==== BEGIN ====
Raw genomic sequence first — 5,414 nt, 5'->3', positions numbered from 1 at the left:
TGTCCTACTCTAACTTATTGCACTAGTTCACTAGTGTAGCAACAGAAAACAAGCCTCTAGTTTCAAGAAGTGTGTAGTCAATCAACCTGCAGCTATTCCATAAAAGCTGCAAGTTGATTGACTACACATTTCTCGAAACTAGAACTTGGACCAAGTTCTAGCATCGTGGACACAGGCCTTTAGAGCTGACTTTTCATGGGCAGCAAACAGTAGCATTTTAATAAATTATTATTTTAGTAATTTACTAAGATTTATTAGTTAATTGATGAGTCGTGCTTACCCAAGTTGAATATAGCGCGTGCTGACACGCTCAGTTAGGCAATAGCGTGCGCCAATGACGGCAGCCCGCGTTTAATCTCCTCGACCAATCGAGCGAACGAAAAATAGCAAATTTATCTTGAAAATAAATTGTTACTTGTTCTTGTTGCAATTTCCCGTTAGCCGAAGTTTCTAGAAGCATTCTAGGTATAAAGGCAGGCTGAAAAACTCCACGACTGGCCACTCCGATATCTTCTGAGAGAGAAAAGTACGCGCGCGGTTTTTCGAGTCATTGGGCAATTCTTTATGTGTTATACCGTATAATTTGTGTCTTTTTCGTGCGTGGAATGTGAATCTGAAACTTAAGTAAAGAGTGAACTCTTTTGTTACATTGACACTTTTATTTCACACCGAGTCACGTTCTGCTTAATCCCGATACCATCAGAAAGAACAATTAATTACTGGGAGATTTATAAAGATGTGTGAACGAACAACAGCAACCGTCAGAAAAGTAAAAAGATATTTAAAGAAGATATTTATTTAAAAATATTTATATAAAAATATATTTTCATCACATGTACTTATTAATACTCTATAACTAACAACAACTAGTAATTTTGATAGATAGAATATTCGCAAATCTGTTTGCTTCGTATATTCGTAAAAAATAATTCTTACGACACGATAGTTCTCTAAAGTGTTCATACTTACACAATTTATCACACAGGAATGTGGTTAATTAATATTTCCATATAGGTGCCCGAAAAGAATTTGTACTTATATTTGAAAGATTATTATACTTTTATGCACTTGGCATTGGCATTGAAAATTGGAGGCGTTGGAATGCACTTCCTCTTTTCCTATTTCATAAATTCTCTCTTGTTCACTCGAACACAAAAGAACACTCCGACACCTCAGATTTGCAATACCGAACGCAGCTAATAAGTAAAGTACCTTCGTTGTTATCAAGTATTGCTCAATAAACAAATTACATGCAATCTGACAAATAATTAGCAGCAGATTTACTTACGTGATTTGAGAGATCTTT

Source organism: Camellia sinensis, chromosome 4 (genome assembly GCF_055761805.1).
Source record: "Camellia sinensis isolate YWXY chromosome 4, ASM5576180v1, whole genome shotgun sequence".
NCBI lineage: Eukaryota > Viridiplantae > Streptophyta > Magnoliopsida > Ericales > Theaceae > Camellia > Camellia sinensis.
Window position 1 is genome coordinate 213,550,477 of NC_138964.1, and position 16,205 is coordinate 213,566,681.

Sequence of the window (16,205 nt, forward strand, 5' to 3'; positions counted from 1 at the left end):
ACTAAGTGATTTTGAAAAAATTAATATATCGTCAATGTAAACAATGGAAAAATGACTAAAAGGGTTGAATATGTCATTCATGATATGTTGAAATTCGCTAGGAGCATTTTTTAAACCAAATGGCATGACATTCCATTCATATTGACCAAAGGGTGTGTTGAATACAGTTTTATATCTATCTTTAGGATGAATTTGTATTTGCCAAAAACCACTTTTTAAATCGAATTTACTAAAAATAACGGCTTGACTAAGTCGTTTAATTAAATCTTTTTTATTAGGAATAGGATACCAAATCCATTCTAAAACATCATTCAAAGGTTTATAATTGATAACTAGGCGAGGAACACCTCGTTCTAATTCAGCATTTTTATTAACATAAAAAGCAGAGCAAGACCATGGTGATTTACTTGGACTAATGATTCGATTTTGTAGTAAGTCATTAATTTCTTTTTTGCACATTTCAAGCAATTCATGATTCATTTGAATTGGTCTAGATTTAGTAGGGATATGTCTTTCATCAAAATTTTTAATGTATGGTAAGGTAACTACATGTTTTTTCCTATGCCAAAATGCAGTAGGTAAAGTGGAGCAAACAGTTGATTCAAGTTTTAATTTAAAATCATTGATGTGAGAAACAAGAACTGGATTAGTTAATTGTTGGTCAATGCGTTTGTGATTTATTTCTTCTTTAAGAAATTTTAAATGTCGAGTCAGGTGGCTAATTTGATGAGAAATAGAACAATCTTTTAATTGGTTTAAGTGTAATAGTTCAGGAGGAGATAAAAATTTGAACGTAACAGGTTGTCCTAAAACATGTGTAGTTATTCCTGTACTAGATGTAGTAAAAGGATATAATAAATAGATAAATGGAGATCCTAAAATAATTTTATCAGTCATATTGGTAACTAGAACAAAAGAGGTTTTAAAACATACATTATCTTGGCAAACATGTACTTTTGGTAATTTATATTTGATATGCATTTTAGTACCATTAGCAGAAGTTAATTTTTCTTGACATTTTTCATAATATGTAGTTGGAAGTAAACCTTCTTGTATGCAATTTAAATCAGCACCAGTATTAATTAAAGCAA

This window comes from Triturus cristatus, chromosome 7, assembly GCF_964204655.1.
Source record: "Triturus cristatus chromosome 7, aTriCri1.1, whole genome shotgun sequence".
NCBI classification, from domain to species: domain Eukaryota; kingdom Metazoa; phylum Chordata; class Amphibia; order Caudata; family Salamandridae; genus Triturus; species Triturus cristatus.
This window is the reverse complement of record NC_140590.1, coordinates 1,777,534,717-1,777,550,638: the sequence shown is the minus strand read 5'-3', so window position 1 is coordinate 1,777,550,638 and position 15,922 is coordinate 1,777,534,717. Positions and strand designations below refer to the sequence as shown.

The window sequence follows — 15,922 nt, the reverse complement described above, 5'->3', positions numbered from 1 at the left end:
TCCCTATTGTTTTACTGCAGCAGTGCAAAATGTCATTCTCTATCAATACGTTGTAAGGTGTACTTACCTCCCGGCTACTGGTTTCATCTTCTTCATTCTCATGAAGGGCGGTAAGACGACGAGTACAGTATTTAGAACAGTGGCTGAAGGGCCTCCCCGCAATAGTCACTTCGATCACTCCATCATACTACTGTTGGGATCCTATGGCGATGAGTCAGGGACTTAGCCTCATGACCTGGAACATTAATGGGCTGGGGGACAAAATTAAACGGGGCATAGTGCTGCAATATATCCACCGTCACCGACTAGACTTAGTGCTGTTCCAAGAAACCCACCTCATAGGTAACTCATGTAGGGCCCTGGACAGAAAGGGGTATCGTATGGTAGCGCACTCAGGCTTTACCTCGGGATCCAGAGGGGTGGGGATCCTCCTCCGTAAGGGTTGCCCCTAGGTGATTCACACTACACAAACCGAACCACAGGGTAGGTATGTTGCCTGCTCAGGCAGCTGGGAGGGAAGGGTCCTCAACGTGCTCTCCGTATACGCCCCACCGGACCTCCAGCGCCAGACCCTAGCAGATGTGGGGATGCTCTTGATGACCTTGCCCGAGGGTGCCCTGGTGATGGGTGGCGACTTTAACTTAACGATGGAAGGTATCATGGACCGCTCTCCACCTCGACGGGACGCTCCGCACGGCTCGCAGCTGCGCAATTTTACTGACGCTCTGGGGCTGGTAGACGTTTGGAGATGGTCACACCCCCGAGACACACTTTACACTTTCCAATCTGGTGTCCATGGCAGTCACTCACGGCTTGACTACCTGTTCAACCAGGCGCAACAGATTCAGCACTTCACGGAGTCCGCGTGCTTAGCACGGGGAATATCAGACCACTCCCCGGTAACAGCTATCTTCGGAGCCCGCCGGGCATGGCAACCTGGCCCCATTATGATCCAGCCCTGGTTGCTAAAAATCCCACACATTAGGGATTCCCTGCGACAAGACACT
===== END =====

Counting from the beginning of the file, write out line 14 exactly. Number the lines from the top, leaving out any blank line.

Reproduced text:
TCCCTATTGTTTTACTGCAGCAGTGCAAAATGTCATTCTCTATCAATACGTTGTAAGGTGTACTTACCTCCCGGCTACTGGTTTCATCTTCTTCATTCTCATGAAGGGCGGTAAGACGACGAGTACAGTATTTAGAACAGTGGCTGAAGGGCCTCCCCGCAATAGTCACTTCGATCACTCCATCATACTACTGTTGGGATCCTATGGCGATGAGTCAGGGACTTAGCCTCATGACCTGGAACATTAATGGGCTGGGGGACAAAATTAAACGGGGCATAGTGCTGCAATATATCCACCGTCACCGACTAGACTTAGTGCTGTTCCAAGAAACCCACCTCATAGGTAACTCATGTAGGGCCCTGGACAGAAAGGGGTATCGTATGGTAGCGCACTCAGGCTTTACCTCGGGATCCAGAGGGGTGGGGATCCTCCTCCGTAAGGGTTGCCCCTAGGTGATTCACACTACACAAACCGAACCACAGGGTAGGTATGTTGCCTGCTCAGGCAGCTGGGAGGGAAGGGTCCTCAACGTGCTCTCCGTATACGCCCCACCGGACCTCCAGCGCCAGACCCTAGCAGATGTGGGGATGCTCTTGATGACCTTGCCCGAGGGTGCCCTGGTGATGGGTGGCGACTTTAACTTAACGATGGAAGGTATCATGGACCGCTCTCCACCTCGACGGGACGCTCCGCACGGCTCGCAGCTGCGCAATTTTACTGACGCTCTGGGGCTGGTAGACGTTTGGAGATGGTCACACCCCCGAGACACACTTTACACTTTCCAATCTGGTGTCCATGGCAGTCACTCACGGCTTGACTACCTGTTCAACCAGGCGCAACAGATTCAGCACTTCACGGAGTCCGCGTGCTTAGCACGGGGAATATCAGACCACTCCCCGGTAACAGCTATCTTCGGAGCCCGCCGGGCATGGCAACCTGGCCCCATTATGATCCAGCCCTGGTTGCTAAAAATCCCACACATTAGGGATTCCCTGCGACAAGACACT